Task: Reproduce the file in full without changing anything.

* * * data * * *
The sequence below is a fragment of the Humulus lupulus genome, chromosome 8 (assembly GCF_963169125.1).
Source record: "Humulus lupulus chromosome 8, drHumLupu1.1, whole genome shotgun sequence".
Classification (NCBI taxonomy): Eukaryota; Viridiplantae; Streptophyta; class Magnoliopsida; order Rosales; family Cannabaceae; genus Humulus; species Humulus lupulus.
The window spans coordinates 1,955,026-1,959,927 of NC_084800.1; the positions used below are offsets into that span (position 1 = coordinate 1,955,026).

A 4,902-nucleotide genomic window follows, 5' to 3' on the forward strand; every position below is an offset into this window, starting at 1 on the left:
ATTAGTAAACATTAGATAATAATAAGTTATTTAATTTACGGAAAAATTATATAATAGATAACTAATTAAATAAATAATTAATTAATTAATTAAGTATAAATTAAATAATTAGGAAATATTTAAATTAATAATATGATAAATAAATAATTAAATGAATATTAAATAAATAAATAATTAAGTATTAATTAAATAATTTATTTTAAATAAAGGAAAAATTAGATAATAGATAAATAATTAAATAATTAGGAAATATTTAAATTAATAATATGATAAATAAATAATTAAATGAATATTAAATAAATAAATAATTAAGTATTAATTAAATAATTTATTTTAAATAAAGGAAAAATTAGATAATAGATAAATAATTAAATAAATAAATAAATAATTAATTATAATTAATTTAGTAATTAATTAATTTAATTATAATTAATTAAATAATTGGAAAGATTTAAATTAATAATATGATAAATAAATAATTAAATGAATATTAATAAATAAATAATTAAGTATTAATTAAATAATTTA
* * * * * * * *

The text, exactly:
The sequence below is a fragment of the Humulus lupulus genome, chromosome 8 (assembly GCF_963169125.1).
Source record: "Humulus lupulus chromosome 8, drHumLupu1.1, whole genome shotgun sequence".
Classification (NCBI taxonomy): Eukaryota; Viridiplantae; Streptophyta; class Magnoliopsida; order Rosales; family Cannabaceae; genus Humulus; species Humulus lupulus.
The window spans coordinates 1,955,026-1,959,927 of NC_084800.1; the positions used below are offsets into that span (position 1 = coordinate 1,955,026).

A 4,902-nucleotide genomic window follows, 5' to 3' on the forward strand; every position below is an offset into this window, starting at 1 on the left:
ATTAGTAAACATTAGATAATAATAAGTTATTTAATTTACGGAAAAATTATATAATAGATAACTAATTAAATAAATAATTAATTAATTAATTAAGTATAAATTAAATAATTAGGAAATATTTAAATTAATAATATGATAAATAAATAATTAAATGAATATTAAATAAATAAATAATTAAGTATTAATTAAATAATTTATTTTAAATAAAGGAAAAATTAGATAATAGATAAATAATTAAATAATTAGGAAATATTTAAATTAATAATATGATAAATAAATAATTAAATGAATATTAAATAAATAAATAATTAAGTATTAATTAAATAATTTATTTTAAATAAAGGAAAAATTAGATAATAGATAAATAATTAAATAAATAAATAAATAATTAATTATAATTAATTTAGTAATTAATTAATTTAATTATAATTAATTAAATAATTGGAAAGATTTAAATTAATAATATGATAAATAAATAATTAAATGAATATTAATAAATAAATAATTAAGTATTAATTAAATAATTTA